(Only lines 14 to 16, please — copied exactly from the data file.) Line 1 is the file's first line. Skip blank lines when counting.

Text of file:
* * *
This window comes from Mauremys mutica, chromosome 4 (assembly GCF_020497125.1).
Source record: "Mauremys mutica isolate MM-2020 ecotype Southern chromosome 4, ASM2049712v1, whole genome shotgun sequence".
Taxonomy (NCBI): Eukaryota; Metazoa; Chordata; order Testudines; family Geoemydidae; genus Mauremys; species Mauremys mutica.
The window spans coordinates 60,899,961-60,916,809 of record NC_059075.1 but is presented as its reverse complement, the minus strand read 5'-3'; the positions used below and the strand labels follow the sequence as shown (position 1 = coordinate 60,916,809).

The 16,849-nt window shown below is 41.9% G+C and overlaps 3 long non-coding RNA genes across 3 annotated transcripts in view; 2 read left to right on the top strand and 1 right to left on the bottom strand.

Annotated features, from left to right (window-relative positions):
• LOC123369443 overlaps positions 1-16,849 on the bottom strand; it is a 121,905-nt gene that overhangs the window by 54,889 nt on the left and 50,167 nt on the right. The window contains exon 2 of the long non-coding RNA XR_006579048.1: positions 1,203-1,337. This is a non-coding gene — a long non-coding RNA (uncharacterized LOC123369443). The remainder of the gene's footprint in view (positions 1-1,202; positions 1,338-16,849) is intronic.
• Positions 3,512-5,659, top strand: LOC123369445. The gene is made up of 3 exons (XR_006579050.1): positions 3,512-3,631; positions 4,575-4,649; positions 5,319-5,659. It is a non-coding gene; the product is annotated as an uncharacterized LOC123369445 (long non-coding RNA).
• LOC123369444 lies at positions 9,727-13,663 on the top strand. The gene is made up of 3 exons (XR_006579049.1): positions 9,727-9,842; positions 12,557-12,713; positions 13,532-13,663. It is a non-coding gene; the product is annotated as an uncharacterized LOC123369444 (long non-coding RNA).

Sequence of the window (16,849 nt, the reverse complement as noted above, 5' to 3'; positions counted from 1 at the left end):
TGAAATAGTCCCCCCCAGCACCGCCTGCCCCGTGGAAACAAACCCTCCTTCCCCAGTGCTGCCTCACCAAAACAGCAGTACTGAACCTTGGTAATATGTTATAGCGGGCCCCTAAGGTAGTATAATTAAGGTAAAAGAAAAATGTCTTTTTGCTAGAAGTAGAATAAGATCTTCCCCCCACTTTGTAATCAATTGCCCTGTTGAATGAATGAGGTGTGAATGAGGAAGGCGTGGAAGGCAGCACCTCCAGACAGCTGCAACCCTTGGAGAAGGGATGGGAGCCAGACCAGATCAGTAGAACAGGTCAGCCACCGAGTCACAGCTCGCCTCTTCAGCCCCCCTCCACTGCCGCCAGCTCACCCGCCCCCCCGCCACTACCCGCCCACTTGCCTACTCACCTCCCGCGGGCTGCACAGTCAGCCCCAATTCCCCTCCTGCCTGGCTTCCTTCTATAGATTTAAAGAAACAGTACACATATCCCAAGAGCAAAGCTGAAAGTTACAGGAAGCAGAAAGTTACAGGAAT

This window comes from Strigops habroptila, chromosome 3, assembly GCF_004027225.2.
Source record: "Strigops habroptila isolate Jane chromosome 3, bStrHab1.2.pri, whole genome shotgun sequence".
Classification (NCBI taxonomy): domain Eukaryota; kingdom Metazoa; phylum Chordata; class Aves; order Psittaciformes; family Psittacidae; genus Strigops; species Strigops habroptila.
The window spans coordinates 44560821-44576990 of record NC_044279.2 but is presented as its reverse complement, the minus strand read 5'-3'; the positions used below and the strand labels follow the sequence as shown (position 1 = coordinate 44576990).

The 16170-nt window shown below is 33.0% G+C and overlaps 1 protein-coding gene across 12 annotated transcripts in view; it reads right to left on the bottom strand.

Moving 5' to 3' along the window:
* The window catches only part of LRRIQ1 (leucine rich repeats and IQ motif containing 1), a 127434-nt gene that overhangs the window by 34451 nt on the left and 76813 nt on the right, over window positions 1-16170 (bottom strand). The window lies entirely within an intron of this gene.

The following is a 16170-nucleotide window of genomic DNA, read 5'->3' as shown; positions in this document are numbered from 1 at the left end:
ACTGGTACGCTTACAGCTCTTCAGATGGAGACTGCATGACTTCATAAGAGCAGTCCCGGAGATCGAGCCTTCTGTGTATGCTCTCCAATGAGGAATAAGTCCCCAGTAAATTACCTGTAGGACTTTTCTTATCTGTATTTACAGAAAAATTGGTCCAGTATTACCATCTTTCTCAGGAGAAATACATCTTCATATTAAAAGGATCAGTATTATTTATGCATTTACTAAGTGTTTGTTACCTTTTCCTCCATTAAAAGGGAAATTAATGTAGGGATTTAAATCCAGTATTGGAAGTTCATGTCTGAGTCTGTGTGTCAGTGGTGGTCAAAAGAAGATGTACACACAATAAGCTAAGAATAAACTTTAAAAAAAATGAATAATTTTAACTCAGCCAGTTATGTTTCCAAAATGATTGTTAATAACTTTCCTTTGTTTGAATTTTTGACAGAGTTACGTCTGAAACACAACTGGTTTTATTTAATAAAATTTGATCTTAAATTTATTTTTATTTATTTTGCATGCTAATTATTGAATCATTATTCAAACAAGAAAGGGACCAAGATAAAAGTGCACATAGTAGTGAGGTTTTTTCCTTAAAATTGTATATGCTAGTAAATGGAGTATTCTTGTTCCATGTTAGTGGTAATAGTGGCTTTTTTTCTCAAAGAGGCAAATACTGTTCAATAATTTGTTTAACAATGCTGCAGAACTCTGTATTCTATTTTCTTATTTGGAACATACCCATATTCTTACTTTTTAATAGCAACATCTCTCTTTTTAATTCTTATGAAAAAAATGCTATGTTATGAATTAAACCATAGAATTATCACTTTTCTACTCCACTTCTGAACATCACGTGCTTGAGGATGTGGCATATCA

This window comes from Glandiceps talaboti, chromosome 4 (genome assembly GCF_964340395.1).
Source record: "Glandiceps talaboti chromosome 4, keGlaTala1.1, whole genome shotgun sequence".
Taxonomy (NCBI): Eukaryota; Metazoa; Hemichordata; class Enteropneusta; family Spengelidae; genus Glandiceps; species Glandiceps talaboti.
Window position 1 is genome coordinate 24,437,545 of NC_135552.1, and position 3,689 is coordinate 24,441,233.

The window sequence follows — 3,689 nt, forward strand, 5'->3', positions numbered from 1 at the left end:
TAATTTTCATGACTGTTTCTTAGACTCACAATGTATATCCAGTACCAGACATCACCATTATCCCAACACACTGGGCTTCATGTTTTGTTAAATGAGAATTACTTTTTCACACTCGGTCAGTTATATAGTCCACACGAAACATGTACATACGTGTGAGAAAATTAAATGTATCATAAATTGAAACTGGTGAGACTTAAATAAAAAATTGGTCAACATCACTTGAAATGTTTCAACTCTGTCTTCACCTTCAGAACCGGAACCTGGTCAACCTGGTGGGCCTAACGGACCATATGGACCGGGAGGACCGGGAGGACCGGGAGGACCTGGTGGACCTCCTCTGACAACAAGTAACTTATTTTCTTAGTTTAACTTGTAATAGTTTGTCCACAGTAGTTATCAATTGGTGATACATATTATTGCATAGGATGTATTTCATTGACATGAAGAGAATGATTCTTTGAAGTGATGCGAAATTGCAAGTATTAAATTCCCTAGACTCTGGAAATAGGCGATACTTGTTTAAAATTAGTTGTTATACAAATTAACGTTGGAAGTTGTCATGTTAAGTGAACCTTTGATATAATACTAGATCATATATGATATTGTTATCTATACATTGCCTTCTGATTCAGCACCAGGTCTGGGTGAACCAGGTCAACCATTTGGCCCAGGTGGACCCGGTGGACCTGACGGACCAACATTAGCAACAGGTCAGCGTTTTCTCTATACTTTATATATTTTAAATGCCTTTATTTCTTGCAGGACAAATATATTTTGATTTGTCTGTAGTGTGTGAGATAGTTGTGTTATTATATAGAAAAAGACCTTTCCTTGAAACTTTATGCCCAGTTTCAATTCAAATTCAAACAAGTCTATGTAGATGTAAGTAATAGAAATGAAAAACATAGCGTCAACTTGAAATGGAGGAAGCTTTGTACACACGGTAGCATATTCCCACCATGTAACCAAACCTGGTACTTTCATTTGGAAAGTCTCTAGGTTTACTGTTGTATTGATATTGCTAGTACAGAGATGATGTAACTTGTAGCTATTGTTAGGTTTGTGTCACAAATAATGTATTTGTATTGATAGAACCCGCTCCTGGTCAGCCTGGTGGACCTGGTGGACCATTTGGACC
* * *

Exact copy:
Classification (NCBI taxonomy): domain Eukaryota; kingdom Metazoa; phylum Chordata; class Aves; order Psittaciformes; family Psittacidae; genus Strigops; species Strigops habroptila.
The window spans coordinates 44560821-44576990 of record NC_044279.2 but is presented as its reverse complement, the minus strand read 5'-3'; the positions used below and the strand labels follow the sequence as shown (position 1 = coordinate 44576990).

The 16170-nt window shown below is 33.0% G+C and overlaps 1 protein-coding gene across 12 annotated transcripts in view; it reads right to left on the bottom strand.